Dilma Rousseff's Fighting Words at the United Nations

Illlustration by Newsweek; Source: John Moore / Getty Images

Just 18 months ago, when Dilma Rousseff took office as president of Brazil, you could almost hear the sighs sweeping the corner offices of the Western diplomatic establishment. After all, she had just replaced Luiz Inácio Lula da Silva, the charismatic populist who rarely missed an opportunity to lecture rich nations for ignoring the lot of the poor or provoking global financial Armageddon. Surely Rousseff, a political neophyte known for her PowerPoint skills but not commanding a bully pulpit, would be easier to deal with. Or would she?

For anyone listening in on the 67th United Nations General Assembly in New York last week, the answers are clearer now. The sharp, 23-minute speech that kicked off the assembly was not without its rhetorical flourishes. “To many, we women are half of heaven, but we want to be half of earth as well, with equal rights and opportunities,” she said. But in the balance of her address, Rousseff could have been channeling Lula as she flayed global decisionmakers for their mismanagement and shortsightedness in the teeth of crisis. Wearing a bold designer print and a power hairstyle, she scrolled through a laundry list of First World failings, from the quagmire in Syria to unbending fiscal orthodoxy and beggar-thy-neighbor protectionism.

Though she avoided naming names, Rousseff called out “industrial world central banks” for their loose money policies that flood the markets with cheap dollars and euros and so punish emerging markets, “which lose market share due to the artificial overpricing of their currencies,” she said. “Monetary policy cannot be the only response to remedy growing unemployment, rising poverty, and the despair that affects the world’s most vulnerable populations.”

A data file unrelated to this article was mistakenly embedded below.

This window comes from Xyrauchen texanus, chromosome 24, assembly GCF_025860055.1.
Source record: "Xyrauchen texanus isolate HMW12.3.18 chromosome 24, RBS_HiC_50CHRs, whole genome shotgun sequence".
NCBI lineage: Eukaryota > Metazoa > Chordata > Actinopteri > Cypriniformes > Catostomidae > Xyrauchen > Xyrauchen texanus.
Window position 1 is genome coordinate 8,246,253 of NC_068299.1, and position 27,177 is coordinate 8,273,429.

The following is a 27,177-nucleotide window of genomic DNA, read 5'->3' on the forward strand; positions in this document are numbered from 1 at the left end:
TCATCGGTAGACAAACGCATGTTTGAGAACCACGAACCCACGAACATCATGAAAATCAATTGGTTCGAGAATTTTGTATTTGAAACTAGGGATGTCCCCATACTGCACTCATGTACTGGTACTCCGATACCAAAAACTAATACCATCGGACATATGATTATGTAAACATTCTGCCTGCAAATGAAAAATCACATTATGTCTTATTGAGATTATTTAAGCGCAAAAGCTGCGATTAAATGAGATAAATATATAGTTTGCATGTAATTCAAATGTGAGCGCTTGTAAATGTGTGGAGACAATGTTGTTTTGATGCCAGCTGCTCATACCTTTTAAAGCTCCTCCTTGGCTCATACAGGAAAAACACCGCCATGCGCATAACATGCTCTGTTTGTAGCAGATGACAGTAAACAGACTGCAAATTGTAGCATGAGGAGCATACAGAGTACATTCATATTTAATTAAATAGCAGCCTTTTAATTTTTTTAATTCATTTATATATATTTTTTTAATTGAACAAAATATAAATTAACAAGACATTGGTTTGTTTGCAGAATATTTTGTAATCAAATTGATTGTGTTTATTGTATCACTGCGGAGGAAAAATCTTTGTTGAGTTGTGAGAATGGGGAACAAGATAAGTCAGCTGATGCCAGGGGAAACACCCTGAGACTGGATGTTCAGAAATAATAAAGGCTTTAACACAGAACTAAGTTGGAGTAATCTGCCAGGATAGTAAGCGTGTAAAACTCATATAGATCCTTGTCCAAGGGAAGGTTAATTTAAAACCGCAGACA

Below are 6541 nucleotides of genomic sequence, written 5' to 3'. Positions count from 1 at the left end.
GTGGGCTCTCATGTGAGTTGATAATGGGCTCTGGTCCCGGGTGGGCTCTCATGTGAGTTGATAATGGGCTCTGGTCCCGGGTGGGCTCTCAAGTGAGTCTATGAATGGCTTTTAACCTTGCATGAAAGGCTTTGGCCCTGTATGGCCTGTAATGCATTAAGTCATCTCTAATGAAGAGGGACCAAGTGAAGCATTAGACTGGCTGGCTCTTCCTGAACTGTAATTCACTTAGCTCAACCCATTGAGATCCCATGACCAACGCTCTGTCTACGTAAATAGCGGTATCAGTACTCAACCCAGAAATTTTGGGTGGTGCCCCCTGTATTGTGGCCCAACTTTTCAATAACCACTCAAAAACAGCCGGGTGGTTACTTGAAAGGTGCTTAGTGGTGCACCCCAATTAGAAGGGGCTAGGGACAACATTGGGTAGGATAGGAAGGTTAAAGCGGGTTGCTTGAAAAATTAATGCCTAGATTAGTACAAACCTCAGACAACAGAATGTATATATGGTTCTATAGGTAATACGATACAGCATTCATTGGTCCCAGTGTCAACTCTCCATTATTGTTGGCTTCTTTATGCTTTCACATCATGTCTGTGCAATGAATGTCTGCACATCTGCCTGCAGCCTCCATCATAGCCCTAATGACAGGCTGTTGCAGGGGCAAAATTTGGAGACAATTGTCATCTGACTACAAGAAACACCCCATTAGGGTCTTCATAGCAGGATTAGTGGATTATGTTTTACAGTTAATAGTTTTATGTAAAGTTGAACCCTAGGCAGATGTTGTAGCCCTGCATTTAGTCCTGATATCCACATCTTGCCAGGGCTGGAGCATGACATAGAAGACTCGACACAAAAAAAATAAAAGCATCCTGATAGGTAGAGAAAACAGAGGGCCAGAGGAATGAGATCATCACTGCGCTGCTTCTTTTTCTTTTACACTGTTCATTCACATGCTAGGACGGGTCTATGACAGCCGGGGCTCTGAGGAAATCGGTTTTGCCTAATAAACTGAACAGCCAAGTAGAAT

Applause rippled through the assembly, but elsewhere the speech played to mixed reviews. One awkward moment: even as Rousseff criticized the rich world’s monetary dumping, her government recently slapped steep tariffs on hundreds of imports, from bicycles to potatoes, prompting a protectionist complaint by U.S. trade representative Ron Kirk. “Legitimate defense,” volleyed Rousseff. The two governments will have it out at the World Trade Organization.

What fueled Rousseff’s harsh words—essentially a reprise of her speech a year ago—was not just the sluggish global economy, but a reversal of fortunes at home. Five years ago, when world markets collapsed, Lula famously dismissed the gathering global recession as a “ripple” in Brazil. Now the crisis has battered the country in full. GDP growth has tumbled from 7.5 percent in 2010 to 2.7 percent last year and this year is heading to well under 2 percent. Brasilia’s favorite meme is no longer the ripple but the First World’s “monetary tsnunami” and “currency wars.” The octave change in rhetoric will not be lost on world diplomats.